Eamon K. Washington

How we could better spend the money used for the War on Drugs

The Federal Government spends more than $15,000,000,000,000 a year on our War on Drugs, and state and local governments spend an estimated $25,000,000,000,000 annually (drugsense.org). Preventing non-violent drug use is a huge waste of funds and effort that could be redirected to more productive uses.

Dear Mister/Madam President,

The War on Drugs has left a wake of destruction around the U.S. since its advent in 1971. Millions of lives have been ruined by a policy that our current president regards as an "utter failure", yet every year the budget seems to expand. Stories of normal people spending decades in prison for possession of drugs for personal use seem to become more and more common. My opinion, one shared by millions of other Americans, is that the War on Drugs is a grossly mismanaged failure, riddled with racial prejudice and entirely ineffective at achieving its initial goal of reducing drug use.

But my goal today is not to describe to you what's wrong with the War on Drugs, as I'm sure you're already aware of its downfalls. I want to paint a better picture for you, one where addicts can seek help for their illness without risking a prison sentence, where police can focus on saving lives rather than ruining them, a place where the American people can trust their government to serve in their best interest. That place doesn't exist now, but it can.

Having an excess of $15 billion for federal spending can go a long way. It could send 30,000 people to Mars. It could be used to build 50,000 homes for the homeless. But that doesn't right the wrongs already caused by the War on Drugs. What would be the most responsible way to spend that money is to help those who have been left victim to the unfair system that's been in place for the last 40 years. Create a comprehensive, government-funded addiction treatment system that works with drug abusers get back on their feet. Use social media and ad campaigns to help people see drug users for who they truly are, just normal people suffering from an illness. Pardon every inmate that was arrested for possession of drugs for personal use. Remove the scheduling system from the Controlled Substances Act, or at least re-schedule the drugs based on medical evidence found in the past 40 years.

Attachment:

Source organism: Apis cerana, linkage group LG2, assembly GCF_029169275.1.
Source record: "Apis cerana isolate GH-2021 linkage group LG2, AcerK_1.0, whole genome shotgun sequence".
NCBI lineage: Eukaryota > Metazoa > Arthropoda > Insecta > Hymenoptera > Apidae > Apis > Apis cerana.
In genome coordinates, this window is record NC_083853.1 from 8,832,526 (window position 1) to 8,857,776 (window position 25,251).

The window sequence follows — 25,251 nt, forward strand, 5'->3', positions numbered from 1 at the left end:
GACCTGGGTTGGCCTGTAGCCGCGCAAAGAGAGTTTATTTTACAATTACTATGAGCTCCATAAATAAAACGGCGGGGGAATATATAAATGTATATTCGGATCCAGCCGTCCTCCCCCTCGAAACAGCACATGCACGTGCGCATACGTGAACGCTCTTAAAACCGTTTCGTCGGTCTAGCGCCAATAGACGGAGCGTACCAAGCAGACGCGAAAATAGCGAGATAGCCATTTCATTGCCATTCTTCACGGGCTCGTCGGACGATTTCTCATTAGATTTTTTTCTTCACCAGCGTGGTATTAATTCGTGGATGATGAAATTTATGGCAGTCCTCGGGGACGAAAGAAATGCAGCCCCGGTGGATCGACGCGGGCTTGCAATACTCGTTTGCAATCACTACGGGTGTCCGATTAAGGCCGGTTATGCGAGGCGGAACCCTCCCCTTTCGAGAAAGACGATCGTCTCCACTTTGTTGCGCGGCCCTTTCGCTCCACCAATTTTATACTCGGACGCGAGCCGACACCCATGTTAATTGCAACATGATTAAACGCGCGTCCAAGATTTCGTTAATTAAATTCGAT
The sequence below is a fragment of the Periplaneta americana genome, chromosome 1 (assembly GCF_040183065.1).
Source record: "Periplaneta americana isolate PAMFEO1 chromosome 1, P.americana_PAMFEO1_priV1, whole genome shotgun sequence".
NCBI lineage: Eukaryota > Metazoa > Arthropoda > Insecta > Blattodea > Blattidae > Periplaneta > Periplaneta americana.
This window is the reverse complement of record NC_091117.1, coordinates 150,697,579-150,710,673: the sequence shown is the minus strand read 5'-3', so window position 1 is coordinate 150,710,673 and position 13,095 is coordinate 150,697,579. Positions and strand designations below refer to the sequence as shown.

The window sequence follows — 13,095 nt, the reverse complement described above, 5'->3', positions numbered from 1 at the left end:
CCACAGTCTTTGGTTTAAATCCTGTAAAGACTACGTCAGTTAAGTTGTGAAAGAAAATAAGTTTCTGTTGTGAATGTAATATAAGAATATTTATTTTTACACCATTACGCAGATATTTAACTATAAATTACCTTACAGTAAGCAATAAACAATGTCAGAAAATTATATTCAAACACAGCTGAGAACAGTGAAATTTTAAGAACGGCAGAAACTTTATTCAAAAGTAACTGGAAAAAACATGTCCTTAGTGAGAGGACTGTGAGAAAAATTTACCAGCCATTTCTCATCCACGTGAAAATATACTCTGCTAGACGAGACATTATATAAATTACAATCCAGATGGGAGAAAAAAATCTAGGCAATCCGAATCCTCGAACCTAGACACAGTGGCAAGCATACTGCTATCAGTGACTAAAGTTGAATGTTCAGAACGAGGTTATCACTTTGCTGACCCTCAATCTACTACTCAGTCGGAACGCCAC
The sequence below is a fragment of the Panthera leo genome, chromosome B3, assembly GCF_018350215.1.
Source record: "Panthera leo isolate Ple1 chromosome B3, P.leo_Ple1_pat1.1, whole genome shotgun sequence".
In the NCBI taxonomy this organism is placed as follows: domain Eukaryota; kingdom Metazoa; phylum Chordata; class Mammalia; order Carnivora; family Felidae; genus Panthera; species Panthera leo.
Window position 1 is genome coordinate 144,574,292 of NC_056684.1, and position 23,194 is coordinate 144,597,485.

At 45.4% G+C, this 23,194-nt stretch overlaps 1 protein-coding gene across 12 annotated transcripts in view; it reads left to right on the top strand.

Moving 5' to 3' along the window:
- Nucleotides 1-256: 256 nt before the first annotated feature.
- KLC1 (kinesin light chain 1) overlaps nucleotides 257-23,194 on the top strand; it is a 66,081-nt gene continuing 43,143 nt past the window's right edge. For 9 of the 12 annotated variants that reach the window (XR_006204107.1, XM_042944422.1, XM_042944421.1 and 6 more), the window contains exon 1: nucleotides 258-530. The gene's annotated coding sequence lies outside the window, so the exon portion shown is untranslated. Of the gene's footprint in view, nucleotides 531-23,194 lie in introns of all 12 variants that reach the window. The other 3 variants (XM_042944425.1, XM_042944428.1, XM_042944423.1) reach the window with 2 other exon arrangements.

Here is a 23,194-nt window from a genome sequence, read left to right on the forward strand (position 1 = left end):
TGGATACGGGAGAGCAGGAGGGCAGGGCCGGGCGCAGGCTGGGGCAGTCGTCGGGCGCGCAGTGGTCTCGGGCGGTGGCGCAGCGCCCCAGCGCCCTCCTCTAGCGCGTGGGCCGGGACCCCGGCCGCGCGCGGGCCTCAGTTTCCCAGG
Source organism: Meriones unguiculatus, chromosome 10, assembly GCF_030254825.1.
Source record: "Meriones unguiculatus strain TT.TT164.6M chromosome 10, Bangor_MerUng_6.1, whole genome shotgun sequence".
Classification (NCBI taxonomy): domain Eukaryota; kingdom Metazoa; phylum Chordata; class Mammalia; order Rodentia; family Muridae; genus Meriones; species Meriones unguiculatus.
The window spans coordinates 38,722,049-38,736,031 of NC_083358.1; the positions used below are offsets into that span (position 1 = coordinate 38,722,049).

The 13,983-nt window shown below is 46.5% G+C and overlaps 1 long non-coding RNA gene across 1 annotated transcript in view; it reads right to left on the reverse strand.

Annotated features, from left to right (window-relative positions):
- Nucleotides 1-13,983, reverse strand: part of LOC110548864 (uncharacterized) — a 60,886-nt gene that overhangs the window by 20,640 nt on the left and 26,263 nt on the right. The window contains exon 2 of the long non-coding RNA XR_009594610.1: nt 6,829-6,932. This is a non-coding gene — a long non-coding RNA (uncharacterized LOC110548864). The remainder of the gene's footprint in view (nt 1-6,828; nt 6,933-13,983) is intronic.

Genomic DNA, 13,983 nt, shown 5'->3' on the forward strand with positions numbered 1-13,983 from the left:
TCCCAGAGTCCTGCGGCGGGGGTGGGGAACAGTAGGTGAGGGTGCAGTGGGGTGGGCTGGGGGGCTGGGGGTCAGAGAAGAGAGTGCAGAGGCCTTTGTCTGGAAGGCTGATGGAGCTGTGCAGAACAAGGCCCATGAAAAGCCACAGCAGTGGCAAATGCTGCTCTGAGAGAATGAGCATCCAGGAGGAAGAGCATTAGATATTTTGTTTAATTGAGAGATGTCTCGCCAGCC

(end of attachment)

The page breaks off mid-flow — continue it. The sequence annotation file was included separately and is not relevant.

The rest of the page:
Proponents of the War on Drugs may argue that this is a waste of tax money, that we're not doing anything to stop illegal trafficking of drugs, or that drug users threaten the safety of all people. I believe all of these can be refuted, with no increased cost to citizens. The War on Drugs is already a waste of tax money, and we already pay for it. This just redirects those funds to a better cause. As for stopping illegal drug trafficking, increasing access to rehabilitation will reduce demand for drugs. And drug users are not all dangerous people, and I agree that those who are and those that distribute should still be held responsible for their actions, but punishing everyone for the actions of a few has never worked throughout history.

We've lived with archaic drug laws for long enough. The world has changed, it's time for our legal system to catch up. Whoever wins this election, I implore you to listen to your citizens and work with us to end the War on Drugs. We need your support. 

Thank you for your time.

The Community School

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